While some schools are open, disruption to internet connections and phone networks makes studying and preparing for exams difficult.
Srinagar, Indian-administered Kashmir - Insha Mukhtar is an 18-year-old studying science with the hope of becoming a doctor, but she has not attended class in almost two months.
Her studies were abruptly interrupted in early August when India’s ruling Hindu nationalist Bharatiya Janata Party (BJP) abrogated Article 370 of the Indian constitution, which had provided limited autonomy to the disputed region and protected it from demographic manipulation.
Since then she has been confined to her home, where she finds it difficult to study given the political tensions prevailing around her.
“Everything has come to halt,” she told TRT World. “We cannot go to school because of the situation. The government does not care about the children of Kashmir...Our dreams are not important to them.”
The BJP’s decision to revoke the treaty was accompanied by a massive military operation, which saw troops flood what is already one of the most militarised areas in the world, and the mass arrests of thousands of protesters.
Residents of Kashmir are unable to send their children to school because of the fallout of the ongoing crackdown. The region’s transportation infrastructure is barely functioning, meaning getting to school is a challenge for both students and teachers. Most schools have asked their teachers not to come in.
Others want to avoid sending their children out into the unknown because of the fear of violence and the knowledge that if clashes do break out, there will be no way of contacting them due to the communications shutdown.
The communications restrictions make even independent study difficult.
Mukhtar, who lives on the outskirts of Indian-administered Kashmir’s main city of Srinagar, said she wanted to sit a competitive exam that would determine whether she could get a place at medical school. However, the stress and practicalities of the ongoing crisis had made her unsure as to whether she would be adequately prepared for the test.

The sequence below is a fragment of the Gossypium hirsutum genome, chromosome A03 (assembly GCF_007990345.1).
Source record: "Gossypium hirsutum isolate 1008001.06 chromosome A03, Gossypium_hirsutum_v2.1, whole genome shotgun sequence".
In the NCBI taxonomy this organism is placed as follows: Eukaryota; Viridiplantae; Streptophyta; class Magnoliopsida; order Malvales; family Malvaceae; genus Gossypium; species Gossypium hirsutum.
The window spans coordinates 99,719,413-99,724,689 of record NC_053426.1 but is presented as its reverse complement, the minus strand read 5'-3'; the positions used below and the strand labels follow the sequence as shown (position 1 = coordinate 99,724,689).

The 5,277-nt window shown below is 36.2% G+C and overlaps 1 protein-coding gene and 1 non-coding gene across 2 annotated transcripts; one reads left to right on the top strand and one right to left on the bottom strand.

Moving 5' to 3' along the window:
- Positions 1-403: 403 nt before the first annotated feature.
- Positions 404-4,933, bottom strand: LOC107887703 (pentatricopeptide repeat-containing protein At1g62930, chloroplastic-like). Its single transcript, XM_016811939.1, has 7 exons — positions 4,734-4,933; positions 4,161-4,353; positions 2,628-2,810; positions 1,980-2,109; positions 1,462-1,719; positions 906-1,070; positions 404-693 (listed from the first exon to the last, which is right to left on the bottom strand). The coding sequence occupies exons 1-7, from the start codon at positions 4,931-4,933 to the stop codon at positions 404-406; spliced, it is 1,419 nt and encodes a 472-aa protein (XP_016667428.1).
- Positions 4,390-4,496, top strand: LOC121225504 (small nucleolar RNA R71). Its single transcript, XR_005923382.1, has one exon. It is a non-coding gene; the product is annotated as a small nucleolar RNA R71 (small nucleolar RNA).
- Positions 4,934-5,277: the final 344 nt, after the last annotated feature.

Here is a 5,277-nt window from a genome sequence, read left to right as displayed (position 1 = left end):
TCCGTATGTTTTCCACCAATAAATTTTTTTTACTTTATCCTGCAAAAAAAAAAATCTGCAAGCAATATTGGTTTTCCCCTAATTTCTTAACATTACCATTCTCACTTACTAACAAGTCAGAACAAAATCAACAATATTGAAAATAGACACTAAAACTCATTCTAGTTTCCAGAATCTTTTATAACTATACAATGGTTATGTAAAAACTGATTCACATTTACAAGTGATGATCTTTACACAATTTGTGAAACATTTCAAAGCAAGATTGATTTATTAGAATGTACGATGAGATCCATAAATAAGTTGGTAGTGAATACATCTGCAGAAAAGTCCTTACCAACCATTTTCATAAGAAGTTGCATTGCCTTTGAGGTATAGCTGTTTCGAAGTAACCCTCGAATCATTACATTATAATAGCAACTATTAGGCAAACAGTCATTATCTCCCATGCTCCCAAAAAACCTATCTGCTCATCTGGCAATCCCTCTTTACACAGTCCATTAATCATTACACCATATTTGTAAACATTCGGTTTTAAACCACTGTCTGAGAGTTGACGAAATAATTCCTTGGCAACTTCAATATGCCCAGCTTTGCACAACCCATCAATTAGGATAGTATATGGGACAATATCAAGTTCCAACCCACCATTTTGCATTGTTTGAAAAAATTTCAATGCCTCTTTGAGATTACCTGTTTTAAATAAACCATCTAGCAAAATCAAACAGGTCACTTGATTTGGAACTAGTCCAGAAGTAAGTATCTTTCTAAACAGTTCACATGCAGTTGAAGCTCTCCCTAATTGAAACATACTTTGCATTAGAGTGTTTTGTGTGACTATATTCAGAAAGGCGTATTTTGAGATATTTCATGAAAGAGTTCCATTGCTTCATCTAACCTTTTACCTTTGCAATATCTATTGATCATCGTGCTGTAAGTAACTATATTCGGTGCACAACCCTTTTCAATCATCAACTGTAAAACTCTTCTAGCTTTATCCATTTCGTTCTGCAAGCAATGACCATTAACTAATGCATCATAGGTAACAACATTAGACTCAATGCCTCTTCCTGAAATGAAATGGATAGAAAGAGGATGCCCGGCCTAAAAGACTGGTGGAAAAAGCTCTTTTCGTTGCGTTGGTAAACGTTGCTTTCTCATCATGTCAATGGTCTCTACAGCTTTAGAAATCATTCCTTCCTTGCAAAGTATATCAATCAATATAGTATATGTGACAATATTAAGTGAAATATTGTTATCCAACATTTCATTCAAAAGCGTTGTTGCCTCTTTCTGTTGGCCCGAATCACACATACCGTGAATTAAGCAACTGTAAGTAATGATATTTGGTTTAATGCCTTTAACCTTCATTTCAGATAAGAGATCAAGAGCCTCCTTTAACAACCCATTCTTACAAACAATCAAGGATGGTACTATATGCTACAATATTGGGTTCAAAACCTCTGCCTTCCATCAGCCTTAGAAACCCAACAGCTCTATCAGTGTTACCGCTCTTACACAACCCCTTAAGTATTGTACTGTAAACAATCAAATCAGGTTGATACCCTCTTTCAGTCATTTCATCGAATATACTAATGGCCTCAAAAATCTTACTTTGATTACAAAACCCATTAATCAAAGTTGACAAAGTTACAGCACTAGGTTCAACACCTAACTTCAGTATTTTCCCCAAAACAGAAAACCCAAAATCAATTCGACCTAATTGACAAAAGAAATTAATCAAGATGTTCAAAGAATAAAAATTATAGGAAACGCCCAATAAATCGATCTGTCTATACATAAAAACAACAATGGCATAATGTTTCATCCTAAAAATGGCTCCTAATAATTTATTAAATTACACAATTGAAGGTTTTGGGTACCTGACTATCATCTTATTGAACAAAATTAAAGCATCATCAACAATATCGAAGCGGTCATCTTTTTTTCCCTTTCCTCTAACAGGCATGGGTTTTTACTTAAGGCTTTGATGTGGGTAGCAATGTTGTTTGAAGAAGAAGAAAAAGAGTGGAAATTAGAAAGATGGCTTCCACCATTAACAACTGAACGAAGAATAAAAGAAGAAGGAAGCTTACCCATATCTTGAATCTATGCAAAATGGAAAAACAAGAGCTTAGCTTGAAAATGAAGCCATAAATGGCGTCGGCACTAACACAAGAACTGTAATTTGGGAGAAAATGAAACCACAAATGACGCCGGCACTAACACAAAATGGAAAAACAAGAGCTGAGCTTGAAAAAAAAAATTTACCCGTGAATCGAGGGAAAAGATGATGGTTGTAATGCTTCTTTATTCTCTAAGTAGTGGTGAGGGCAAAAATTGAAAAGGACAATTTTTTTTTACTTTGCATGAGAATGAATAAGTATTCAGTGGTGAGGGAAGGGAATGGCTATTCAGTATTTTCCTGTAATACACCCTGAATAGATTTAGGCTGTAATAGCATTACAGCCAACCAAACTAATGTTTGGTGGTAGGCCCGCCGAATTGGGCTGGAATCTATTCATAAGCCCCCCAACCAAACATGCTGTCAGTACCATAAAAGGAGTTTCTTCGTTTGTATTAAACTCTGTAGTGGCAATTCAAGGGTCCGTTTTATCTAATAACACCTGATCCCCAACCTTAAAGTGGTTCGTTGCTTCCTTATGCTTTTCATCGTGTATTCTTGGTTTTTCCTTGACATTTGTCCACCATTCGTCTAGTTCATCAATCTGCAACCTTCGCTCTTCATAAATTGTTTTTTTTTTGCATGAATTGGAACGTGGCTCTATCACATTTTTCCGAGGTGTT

One immediate impediment is the lack of communications networks, which makes it impossible for students like Mukhtar to either study independently online or reach out to teachers for clarification on subjects of difficulty.
Indian authorities have indefinitely suspended internet and phone services, leaving the region of eight million people cut off from each other internally and from the outside world.
“When I find something difficult to understand, I do not have a teacher or a guide to ask,” Mukhtar said.
“It is a very stressful situation for all students.”
The effects of the communications lockdown are widespread and far-reaching. Many students TRT World spoke to said that they were unable to apply for scholarships or job opportunities.
"They say this whole thing will bring prosperity but they have already started crushing us slowly,” said 25-year-old Khalid Habib.
Mukhtar and Habib are at an age where they can understand Kashmir’s precarious political situation, even before the unprecedented developments of the past few weeks.
For younger children, perhaps free of the pressures of exams, the burden of knowing what they are missing out on falls on their parents.